Future of Learning Top Reads for week of Aug 20 2018

Photo by  Holger Link  on  Unsplash

Photo by Holger Link on Unsplash

"Hands on learning is a necessary part of college, but here's what it doesn't teach students," by Jeff Selingo / @jselingo, in the Washington Post

"For students, college is a series of disconnected experiences: the classroom, the dorm, the athletic field, the internship. Yet what employers tell me gets college students hired is the ability to translate what they learned in one place (the classroom, for instance) to another that is far different from where they originally learned a concept (a project on an internship)."

Why does this matter to the future of learning?

One of my favorite books on teaching is You Have Not Taught Until They Have Learned by basketball legend John Wooden.

In Wooden's field, the coach can immediately determine whether the "student" has "learned." But for those of us who teach in classrooms and not on basketball courts, Wooden's title requires a second half: And They Have Not Learned Until They Can Transfer Their Learning to New Kinds of Problems.

How does your school design opportunities for students to transfer their learning to new situations? (See Question of the Week below.)


    "What campus-based studies are showing about test-optional policies," in Inside Higher Ed

    "The study -- based on data from 28 colleges and universities -- found that institutions going test optional tended to see increases in applications, a more diverse pool of applicants and greater diversity in enrolled students. And perhaps most important, the study found that those who do not submit test scores graduate at the same or higher rates than do other students."

    Why does this matter to the future of learning?

    I suspect that in the future we will look back on standardized testing as something like massive traffic that caused useless frustration and hundreds of millions of hours of lost productivity.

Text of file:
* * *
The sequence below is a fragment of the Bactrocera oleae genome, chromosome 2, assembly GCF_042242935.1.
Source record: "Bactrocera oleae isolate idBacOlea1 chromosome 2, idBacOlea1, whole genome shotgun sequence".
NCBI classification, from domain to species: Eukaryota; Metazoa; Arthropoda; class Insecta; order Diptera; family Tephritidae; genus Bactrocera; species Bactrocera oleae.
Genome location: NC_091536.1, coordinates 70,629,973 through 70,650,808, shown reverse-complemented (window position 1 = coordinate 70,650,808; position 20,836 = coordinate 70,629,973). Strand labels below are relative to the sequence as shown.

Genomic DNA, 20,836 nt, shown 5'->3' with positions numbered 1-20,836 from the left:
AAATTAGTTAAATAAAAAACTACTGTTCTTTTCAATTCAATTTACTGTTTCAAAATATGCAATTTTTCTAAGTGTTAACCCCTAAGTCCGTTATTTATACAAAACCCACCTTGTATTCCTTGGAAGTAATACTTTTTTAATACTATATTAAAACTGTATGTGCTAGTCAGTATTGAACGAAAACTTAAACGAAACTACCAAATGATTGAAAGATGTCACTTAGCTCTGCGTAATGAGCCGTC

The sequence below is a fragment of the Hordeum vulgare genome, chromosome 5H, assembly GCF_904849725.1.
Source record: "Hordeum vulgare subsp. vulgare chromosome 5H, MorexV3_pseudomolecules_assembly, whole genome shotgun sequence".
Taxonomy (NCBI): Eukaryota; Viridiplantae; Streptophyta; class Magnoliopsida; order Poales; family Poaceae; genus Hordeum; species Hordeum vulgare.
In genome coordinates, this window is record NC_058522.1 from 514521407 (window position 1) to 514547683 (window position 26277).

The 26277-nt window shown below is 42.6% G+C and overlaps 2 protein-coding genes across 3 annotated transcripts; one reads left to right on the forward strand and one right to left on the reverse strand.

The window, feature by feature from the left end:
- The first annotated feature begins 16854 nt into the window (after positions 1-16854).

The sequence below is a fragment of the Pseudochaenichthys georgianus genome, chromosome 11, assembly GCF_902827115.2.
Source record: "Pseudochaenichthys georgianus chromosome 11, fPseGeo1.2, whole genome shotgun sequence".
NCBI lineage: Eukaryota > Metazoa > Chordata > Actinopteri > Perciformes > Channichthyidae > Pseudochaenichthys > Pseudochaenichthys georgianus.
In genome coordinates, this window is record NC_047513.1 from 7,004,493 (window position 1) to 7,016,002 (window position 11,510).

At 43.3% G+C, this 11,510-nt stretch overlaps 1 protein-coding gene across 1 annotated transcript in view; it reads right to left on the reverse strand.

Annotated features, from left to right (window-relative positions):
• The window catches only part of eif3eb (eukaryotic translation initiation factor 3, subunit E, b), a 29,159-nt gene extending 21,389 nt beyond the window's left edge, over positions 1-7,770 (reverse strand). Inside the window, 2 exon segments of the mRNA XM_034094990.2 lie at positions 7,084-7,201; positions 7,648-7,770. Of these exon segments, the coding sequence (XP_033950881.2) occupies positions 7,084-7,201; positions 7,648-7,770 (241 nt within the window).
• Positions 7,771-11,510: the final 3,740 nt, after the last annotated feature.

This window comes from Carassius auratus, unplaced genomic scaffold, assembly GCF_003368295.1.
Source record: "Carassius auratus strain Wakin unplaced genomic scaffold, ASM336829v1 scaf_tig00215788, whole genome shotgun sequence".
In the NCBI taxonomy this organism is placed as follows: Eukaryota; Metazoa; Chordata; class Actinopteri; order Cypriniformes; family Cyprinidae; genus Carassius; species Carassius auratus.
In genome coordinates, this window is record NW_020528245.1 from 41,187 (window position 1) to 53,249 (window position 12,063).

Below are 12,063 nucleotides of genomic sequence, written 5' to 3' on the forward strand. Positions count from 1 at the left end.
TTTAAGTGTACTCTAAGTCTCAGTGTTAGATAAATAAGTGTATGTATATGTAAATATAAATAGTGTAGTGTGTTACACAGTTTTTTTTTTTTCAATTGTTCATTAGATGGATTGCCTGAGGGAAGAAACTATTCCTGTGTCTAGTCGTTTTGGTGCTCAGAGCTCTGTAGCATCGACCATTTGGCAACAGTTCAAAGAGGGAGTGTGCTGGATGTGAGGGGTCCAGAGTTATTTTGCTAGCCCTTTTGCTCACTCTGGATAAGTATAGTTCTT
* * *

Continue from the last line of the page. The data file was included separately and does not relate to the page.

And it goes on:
In that same future, we will have far superior methods for assessing learning and sharing it with the world. Cue Mastery Transcript Consortium.


    "Would You Bypass College for Real World Learning?" on Knowledge @ Wharton High School

    "Notwithstanding tales of successful college dropouts, it still takes some courage to take the leap. 'Leaving behind the safety of the classroom and choosing to build a business instead isn’t easy or glamorous,' says Allyson Dias, director of the Thiel Fellowship in a press release. 'But our Fellows have found what we suspect to be true more broadly: young people learn best by doing things in the real world.'"

    Why does this matter to the future of learning?

    The Basecamp team believes that the purpose of any education is to form a learner's mind, heart, and soul so that she can contribute to the common good. We don't anticipate large numbers of students opting out of college, but increasing opportunities speak to the value of learning-by-doing. In the future, colleges that thrive will (as Selingo points out in the first article) design opportunities for students to toggle among hands-on learning, transfer of knowledge, and personal and team formation.


    Question of the week: 

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